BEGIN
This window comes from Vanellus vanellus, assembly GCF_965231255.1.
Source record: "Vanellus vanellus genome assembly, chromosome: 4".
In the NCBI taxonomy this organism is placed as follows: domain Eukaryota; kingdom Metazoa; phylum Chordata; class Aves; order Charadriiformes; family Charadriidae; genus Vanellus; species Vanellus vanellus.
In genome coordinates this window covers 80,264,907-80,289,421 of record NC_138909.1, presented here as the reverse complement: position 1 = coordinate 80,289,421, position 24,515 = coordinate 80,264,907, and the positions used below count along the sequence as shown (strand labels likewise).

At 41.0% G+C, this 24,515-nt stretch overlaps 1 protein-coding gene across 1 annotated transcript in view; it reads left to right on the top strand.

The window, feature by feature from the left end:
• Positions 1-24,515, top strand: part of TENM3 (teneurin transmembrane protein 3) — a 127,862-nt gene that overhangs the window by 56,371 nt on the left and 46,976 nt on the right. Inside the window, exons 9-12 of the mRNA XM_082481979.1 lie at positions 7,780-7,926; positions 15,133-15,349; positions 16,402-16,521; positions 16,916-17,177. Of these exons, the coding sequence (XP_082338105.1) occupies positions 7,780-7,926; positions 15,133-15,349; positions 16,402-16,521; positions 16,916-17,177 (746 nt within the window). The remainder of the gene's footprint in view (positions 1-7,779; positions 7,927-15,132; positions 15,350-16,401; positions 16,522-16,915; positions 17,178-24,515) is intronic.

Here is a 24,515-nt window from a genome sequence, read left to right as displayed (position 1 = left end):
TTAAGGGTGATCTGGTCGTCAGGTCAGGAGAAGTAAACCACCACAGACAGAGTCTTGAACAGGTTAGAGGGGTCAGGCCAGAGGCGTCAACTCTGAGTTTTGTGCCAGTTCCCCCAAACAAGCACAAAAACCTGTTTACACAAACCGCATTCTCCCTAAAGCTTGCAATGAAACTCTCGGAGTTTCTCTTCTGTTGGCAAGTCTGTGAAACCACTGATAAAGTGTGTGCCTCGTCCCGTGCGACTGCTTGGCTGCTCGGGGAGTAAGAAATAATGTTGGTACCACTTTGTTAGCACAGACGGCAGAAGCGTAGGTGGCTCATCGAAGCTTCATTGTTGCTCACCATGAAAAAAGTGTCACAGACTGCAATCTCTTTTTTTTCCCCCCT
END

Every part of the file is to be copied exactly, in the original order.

This window comes from Vanellus vanellus, assembly GCF_965231255.1.
Source record: "Vanellus vanellus genome assembly, chromosome: 4".
In the NCBI taxonomy this organism is placed as follows: domain Eukaryota; kingdom Metazoa; phylum Chordata; class Aves; order Charadriiformes; family Charadriidae; genus Vanellus; species Vanellus vanellus.
In genome coordinates this window covers 80,264,907-80,289,421 of record NC_138909.1, presented here as the reverse complement: position 1 = coordinate 80,289,421, position 24,515 = coordinate 80,264,907, and the positions used below count along the sequence as shown (strand labels likewise).

At 41.0% G+C, this 24,515-nt stretch overlaps 1 protein-coding gene across 1 annotated transcript in view; it reads left to right on the top strand.

The window, feature by feature from the left end:
• Positions 1-24,515, top strand: part of TENM3 (teneurin transmembrane protein 3) — a 127,862-nt gene that overhangs the window by 56,371 nt on the left and 46,976 nt on the right. Inside the window, exons 9-12 of the mRNA XM_082481979.1 lie at positions 7,780-7,926; positions 15,133-15,349; positions 16,402-16,521; positions 16,916-17,177. Of these exons, the coding sequence (XP_082338105.1) occupies positions 7,780-7,926; positions 15,133-15,349; positions 16,402-16,521; positions 16,916-17,177 (746 nt within the window). The remainder of the gene's footprint in view (positions 1-7,779; positions 7,927-15,132; positions 15,350-16,401; positions 16,522-16,915; positions 17,178-24,515) is intronic.

Here is a 24,515-nt window from a genome sequence, read left to right as displayed (position 1 = left end):
TTAAGGGTGATCTGGTCGTCAGGTCAGGAGAAGTAAACCACCACAGACAGAGTCTTGAACAGGTTAGAGGGGTCAGGCCAGAGGCGTCAACTCTGAGTTTTGTGCCAGTTCCCCCAAACAAGCACAAAAACCTGTTTACACAAACCGCATTCTCCCTAAAGCTTGCAATGAAACTCTCGGAGTTTCTCTTCTGTTGGCAAGTCTGTGAAACCACTGATAAAGTGTGTGCCTCGTCCCGTGCGACTGCTTGGCTGCTCGGGGAGTAAGAAATAATGTTGGTACCACTTTGTTAGCACAGACGGCAGAAGCGTAGGTGGCTCATCGAAGCTTCATTGTTGCTCACCATGAAAAAAGTGTCACAGACTGCAATCTCTTTTTTTTCCCCCCT